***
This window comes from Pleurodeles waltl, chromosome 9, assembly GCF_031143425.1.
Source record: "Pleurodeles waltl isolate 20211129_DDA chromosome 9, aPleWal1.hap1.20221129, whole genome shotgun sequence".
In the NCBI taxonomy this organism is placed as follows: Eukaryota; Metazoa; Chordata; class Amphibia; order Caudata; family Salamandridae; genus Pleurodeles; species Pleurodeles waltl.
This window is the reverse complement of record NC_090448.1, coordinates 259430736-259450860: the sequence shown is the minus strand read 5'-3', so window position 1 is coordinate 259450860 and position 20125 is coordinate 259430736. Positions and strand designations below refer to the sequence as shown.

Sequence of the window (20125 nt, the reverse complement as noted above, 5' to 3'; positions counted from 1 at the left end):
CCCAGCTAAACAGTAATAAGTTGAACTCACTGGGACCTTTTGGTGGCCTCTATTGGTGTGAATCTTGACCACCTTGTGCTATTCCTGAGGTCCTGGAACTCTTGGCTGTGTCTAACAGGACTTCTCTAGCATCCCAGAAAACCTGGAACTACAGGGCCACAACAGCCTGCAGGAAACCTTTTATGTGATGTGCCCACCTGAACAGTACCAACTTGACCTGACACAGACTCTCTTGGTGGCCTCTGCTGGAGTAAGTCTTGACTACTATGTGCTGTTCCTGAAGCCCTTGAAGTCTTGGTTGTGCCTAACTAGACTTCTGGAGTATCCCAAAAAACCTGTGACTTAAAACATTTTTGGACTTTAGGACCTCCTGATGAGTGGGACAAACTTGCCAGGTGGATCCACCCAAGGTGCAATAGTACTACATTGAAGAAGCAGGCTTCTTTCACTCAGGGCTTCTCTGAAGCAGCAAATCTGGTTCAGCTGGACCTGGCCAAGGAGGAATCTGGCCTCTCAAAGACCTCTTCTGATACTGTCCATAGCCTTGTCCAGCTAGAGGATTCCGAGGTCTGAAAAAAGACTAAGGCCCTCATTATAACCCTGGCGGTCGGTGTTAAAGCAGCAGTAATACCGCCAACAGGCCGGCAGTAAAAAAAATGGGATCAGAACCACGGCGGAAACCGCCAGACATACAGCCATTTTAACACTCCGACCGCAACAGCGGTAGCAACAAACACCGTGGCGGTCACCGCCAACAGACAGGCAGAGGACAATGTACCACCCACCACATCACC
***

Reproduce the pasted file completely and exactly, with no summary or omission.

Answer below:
This window comes from Pleurodeles waltl, chromosome 9, assembly GCF_031143425.1.
Source record: "Pleurodeles waltl isolate 20211129_DDA chromosome 9, aPleWal1.hap1.20221129, whole genome shotgun sequence".
In the NCBI taxonomy this organism is placed as follows: Eukaryota; Metazoa; Chordata; class Amphibia; order Caudata; family Salamandridae; genus Pleurodeles; species Pleurodeles waltl.
This window is the reverse complement of record NC_090448.1, coordinates 259430736-259450860: the sequence shown is the minus strand read 5'-3', so window position 1 is coordinate 259450860 and position 20125 is coordinate 259430736. Positions and strand designations below refer to the sequence as shown.

Sequence of the window (20125 nt, the reverse complement as noted above, 5' to 3'; positions counted from 1 at the left end):
CCCAGCTAAACAGTAATAAGTTGAACTCACTGGGACCTTTTGGTGGCCTCTATTGGTGTGAATCTTGACCACCTTGTGCTATTCCTGAGGTCCTGGAACTCTTGGCTGTGTCTAACAGGACTTCTCTAGCATCCCAGAAAACCTGGAACTACAGGGCCACAACAGCCTGCAGGAAACCTTTTATGTGATGTGCCCACCTGAACAGTACCAACTTGACCTGACACAGACTCTCTTGGTGGCCTCTGCTGGAGTAAGTCTTGACTACTATGTGCTGTTCCTGAAGCCCTTGAAGTCTTGGTTGTGCCTAACTAGACTTCTGGAGTATCCCAAAAAACCTGTGACTTAAAACATTTTTGGACTTTAGGACCTCCTGATGAGTGGGACAAACTTGCCAGGTGGATCCACCCAAGGTGCAATAGTACTACATTGAAGAAGCAGGCTTCTTTCACTCAGGGCTTCTCTGAAGCAGCAAATCTGGTTCAGCTGGACCTGGCCAAGGAGGAATCTGGCCTCTCAAAGACCTCTTCTGATACTGTCCATAGCCTTGTCCAGCTAGAGGATTCCGAGGTCTGAAAAAAGACTAAGGCCCTCATTATAACCCTGGCGGTCGGTGTTAAAGCAGCAGTAATACCGCCAACAGGCCGGCAGTAAAAAAAATGGGATCAGAACCACGGCGGAAACCGCCAGACATACAGCCATTTTAACACTCCGACCGCAACAGCGGTAGCAACAAACACCGTGGCGGTCACCGCCAACAGACAGGCAGAGGACAATGTACCACCCACCACATCACC